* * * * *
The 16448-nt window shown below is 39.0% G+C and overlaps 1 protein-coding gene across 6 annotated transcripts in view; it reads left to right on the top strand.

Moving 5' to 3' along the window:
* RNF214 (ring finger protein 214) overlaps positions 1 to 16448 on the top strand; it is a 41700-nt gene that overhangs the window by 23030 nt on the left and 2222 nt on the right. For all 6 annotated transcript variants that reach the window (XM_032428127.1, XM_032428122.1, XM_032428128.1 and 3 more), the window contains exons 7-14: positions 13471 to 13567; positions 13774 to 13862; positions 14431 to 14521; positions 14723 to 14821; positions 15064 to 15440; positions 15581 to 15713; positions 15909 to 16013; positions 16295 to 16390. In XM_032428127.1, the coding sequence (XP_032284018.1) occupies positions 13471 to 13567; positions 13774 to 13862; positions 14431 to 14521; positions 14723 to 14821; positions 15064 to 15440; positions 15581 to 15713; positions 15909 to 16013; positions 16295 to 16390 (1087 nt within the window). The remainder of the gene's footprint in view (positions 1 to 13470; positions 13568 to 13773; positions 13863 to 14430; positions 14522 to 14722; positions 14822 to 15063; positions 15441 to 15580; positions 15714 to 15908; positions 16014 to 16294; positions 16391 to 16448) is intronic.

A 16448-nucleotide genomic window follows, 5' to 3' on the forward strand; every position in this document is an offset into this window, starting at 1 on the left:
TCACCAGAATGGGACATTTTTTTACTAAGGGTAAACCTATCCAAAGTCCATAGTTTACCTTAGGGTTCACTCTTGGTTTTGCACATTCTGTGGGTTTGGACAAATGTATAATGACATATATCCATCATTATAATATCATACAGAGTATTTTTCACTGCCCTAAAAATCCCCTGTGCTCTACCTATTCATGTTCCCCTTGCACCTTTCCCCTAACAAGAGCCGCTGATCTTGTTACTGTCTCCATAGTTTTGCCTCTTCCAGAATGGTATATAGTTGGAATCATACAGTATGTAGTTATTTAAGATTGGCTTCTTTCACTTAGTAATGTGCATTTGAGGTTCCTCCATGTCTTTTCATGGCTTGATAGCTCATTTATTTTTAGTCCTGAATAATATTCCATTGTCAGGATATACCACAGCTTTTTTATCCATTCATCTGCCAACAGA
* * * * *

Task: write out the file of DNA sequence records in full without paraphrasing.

The 16448-nt window shown below is 39.0% G+C and overlaps 1 protein-coding gene across 6 annotated transcripts in view; it reads left to right on the top strand.

Moving 5' to 3' along the window:
* RNF214 (ring finger protein 214) overlaps positions 1 to 16448 on the top strand; it is a 41700-nt gene that overhangs the window by 23030 nt on the left and 2222 nt on the right. For all 6 annotated transcript variants that reach the window (XM_032428127.1, XM_032428122.1, XM_032428128.1 and 3 more), the window contains exons 7-14: positions 13471 to 13567; positions 13774 to 13862; positions 14431 to 14521; positions 14723 to 14821; positions 15064 to 15440; positions 15581 to 15713; positions 15909 to 16013; positions 16295 to 16390. In XM_032428127.1, the coding sequence (XP_032284018.1) occupies positions 13471 to 13567; positions 13774 to 13862; positions 14431 to 14521; positions 14723 to 14821; positions 15064 to 15440; positions 15581 to 15713; positions 15909 to 16013; positions 16295 to 16390 (1087 nt within the window). The remainder of the gene's footprint in view (positions 1 to 13470; positions 13568 to 13773; positions 13863 to 14430; positions 14522 to 14722; positions 14822 to 15063; positions 15441 to 15580; positions 15714 to 15908; positions 16014 to 16294; positions 16391 to 16448) is intronic.

A 16448-nucleotide genomic window follows, 5' to 3' on the forward strand; every position in this document is an offset into this window, starting at 1 on the left:
TCACCAGAATGGGACATTTTTTTACTAAGGGTAAACCTATCCAAAGTCCATAGTTTACCTTAGGGTTCACTCTTGGTTTTGCACATTCTGTGGGTTTGGACAAATGTATAATGACATATATCCATCATTATAATATCATACAGAGTATTTTTCACTGCCCTAAAAATCCCCTGTGCTCTACCTATTCATGTTCCCCTTGCACCTTTCCCCTAACAAGAGCCGCTGATCTTGTTACTGTCTCCATAGTTTTGCCTCTTCCAGAATGGTATATAGTTGGAATCATACAGTATGTAGTTATTTAAGATTGGCTTCTTTCACTTAGTAATGTGCATTTGAGGTTCCTCCATGTCTTTTCATGGCTTGATAGCTCATTTATTTTTAGTCCTGAATAATATTCCATTGTCAGGATATACCACAGCTTTTTTATCCATTCATCTGCCAACAGA